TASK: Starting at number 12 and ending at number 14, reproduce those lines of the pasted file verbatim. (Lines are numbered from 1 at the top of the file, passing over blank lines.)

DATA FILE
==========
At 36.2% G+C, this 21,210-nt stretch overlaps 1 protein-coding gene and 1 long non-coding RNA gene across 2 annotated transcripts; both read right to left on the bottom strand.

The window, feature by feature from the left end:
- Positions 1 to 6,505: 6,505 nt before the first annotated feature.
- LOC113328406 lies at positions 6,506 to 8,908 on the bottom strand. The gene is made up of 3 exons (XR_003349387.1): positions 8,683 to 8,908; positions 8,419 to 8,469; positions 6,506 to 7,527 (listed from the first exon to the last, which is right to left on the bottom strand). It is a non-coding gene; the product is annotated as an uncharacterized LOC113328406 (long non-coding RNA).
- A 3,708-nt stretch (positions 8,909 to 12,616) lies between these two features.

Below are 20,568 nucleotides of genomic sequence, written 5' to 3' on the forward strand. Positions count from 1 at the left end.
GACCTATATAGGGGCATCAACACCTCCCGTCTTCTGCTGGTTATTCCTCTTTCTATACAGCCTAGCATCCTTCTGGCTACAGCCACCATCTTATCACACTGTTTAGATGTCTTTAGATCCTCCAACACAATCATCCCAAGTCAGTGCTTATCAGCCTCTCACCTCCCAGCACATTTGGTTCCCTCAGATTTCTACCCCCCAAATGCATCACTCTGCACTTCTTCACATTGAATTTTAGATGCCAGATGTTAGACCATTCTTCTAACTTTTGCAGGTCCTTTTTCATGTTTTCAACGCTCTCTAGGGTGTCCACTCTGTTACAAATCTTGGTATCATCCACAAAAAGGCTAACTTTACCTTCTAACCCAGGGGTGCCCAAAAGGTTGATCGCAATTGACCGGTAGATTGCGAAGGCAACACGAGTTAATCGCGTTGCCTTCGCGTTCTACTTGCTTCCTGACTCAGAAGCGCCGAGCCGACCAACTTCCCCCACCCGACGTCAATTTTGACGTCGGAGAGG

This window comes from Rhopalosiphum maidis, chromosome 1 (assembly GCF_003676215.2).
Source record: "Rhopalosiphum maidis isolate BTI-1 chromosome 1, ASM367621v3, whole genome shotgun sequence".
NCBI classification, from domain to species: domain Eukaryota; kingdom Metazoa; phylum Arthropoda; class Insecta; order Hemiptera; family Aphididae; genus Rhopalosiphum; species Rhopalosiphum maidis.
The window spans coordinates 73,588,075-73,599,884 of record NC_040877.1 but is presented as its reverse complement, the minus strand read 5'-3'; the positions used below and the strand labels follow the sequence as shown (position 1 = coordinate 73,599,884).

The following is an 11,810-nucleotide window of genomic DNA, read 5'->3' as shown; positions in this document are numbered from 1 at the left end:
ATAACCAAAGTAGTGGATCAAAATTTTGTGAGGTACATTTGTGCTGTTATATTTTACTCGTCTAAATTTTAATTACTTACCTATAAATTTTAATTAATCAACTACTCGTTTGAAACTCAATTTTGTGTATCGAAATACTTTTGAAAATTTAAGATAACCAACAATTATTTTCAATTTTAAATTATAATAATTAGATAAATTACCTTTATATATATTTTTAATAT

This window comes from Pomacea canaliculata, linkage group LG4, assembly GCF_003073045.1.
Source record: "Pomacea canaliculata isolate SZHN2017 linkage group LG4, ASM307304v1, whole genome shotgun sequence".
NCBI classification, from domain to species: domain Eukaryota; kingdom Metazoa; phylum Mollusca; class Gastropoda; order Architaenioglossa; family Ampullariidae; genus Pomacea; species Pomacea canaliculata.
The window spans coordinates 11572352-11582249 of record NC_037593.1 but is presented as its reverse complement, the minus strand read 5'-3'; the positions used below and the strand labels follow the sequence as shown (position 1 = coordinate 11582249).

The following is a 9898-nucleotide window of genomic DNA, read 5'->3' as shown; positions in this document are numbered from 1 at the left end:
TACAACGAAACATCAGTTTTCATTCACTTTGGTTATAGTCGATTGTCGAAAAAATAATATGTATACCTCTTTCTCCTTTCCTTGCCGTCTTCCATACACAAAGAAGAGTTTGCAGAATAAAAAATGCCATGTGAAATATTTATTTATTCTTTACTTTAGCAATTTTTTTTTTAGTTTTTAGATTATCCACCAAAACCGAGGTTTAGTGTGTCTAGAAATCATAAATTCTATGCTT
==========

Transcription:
The following is an 11,810-nucleotide window of genomic DNA, read 5'->3' as shown; positions in this document are numbered from 1 at the left end:
ATAACCAAAGTAGTGGATCAAAATTTTGTGAGGTACATTTGTGCTGTTATATTTTACTCGTCTAAATTTTAATTACTTACCTATAAATTTTAATTAATCAACTACTCGTTTGAAACTCAATTTTGTGTATCGAAATACTTTTGAAAATTTAAGATAACCAACAATTATTTTCAATTTTAAATTATAATAATTAGATAAATTACCTTTATATATATTTTTAATAT

This window comes from Pomacea canaliculata, linkage group LG4, assembly GCF_003073045.1.